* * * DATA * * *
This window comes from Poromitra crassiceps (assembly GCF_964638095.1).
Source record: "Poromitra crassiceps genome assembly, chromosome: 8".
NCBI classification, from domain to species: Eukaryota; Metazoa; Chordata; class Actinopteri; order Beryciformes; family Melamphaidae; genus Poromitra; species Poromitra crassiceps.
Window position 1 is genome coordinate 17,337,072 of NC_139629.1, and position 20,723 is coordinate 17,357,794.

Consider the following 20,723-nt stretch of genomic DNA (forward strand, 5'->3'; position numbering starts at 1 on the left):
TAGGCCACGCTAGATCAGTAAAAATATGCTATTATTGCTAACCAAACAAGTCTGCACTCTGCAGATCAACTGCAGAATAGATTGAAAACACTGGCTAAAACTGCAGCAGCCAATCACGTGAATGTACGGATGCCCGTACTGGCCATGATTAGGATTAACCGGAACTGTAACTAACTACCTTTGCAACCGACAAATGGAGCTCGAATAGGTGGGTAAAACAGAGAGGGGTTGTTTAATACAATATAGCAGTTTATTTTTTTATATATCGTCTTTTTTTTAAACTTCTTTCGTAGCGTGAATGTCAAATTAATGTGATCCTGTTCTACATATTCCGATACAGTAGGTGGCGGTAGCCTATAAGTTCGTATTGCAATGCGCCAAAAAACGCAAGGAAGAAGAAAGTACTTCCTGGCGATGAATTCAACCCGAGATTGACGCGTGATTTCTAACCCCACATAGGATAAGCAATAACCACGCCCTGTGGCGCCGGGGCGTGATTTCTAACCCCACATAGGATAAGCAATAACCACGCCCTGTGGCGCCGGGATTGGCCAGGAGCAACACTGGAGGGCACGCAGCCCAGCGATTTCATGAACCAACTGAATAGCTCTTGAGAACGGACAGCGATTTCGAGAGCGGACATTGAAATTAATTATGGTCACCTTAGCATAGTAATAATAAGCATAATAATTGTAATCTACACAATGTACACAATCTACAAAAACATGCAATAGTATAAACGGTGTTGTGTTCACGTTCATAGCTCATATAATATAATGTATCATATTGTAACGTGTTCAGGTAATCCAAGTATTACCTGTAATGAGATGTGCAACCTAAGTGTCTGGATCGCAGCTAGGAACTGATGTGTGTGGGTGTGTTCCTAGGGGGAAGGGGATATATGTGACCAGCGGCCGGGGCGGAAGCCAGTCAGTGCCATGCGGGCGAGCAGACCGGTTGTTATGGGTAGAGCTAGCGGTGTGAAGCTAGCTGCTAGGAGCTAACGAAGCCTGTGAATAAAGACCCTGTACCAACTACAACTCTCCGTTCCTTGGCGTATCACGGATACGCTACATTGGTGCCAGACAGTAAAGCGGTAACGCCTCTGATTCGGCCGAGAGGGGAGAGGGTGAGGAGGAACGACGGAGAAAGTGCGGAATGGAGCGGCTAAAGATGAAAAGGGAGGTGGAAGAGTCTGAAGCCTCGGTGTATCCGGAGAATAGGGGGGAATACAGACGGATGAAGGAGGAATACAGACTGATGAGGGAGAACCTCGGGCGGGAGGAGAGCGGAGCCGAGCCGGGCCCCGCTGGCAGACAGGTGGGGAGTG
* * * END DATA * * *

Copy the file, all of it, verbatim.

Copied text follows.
This window comes from Poromitra crassiceps (assembly GCF_964638095.1).
Source record: "Poromitra crassiceps genome assembly, chromosome: 8".
NCBI classification, from domain to species: Eukaryota; Metazoa; Chordata; class Actinopteri; order Beryciformes; family Melamphaidae; genus Poromitra; species Poromitra crassiceps.
Window position 1 is genome coordinate 17,337,072 of NC_139629.1, and position 20,723 is coordinate 17,357,794.

Consider the following 20,723-nt stretch of genomic DNA (forward strand, 5'->3'; position numbering starts at 1 on the left):
TAGGCCACGCTAGATCAGTAAAAATATGCTATTATTGCTAACCAAACAAGTCTGCACTCTGCAGATCAACTGCAGAATAGATTGAAAACACTGGCTAAAACTGCAGCAGCCAATCACGTGAATGTACGGATGCCCGTACTGGCCATGATTAGGATTAACCGGAACTGTAACTAACTACCTTTGCAACCGACAAATGGAGCTCGAATAGGTGGGTAAAACAGAGAGGGGTTGTTTAATACAATATAGCAGTTTATTTTTTTATATATCGTCTTTTTTTTAAACTTCTTTCGTAGCGTGAATGTCAAATTAATGTGATCCTGTTCTACATATTCCGATACAGTAGGTGGCGGTAGCCTATAAGTTCGTATTGCAATGCGCCAAAAAACGCAAGGAAGAAGAAAGTACTTCCTGGCGATGAATTCAACCCGAGATTGACGCGTGATTTCTAACCCCACATAGGATAAGCAATAACCACGCCCTGTGGCGCCGGGGCGTGATTTCTAACCCCACATAGGATAAGCAATAACCACGCCCTGTGGCGCCGGGATTGGCCAGGAGCAACACTGGAGGGCACGCAGCCCAGCGATTTCATGAACCAACTGAATAGCTCTTGAGAACGGACAGCGATTTCGAGAGCGGACATTGAAATTAATTATGGTCACCTTAGCATAGTAATAATAAGCATAATAATTGTAATCTACACAATGTACACAATCTACAAAAACATGCAATAGTATAAACGGTGTTGTGTTCACGTTCATAGCTCATATAATATAATGTATCATATTGTAACGTGTTCAGGTAATCCAAGTATTACCTGTAATGAGATGTGCAACCTAAGTGTCTGGATCGCAGCTAGGAACTGATGTGTGTGGGTGTGTTCCTAGGGGGAAGGGGATATATGTGACCAGCGGCCGGGGCGGAAGCCAGTCAGTGCCATGCGGGCGAGCAGACCGGTTGTTATGGGTAGAGCTAGCGGTGTGAAGCTAGCTGCTAGGAGCTAACGAAGCCTGTGAATAAAGACCCTGTACCAACTACAACTCTCCGTTCCTTGGCGTATCACGGATACGCTACATTGGTGCCAGACAGTAAAGCGGTAACGCCTCTGATTCGGCCGAGAGGGGAGAGGGTGAGGAGGAACGACGGAGAAAGTGCGGAATGGAGCGGCTAAAGATGAAAAGGGAGGTGGAAGAGTCTGAAGCCTCGGTGTATCCGGAGAATAGGGGGGAATACAGACGGATGAAGGAGGAATACAGACTGATGAGGGAGAACCTCGGGCGGGAGGAGAGCGGAGCCGAGCCGGGCCCCGCTGGCAGACAGGTGGGGAGTG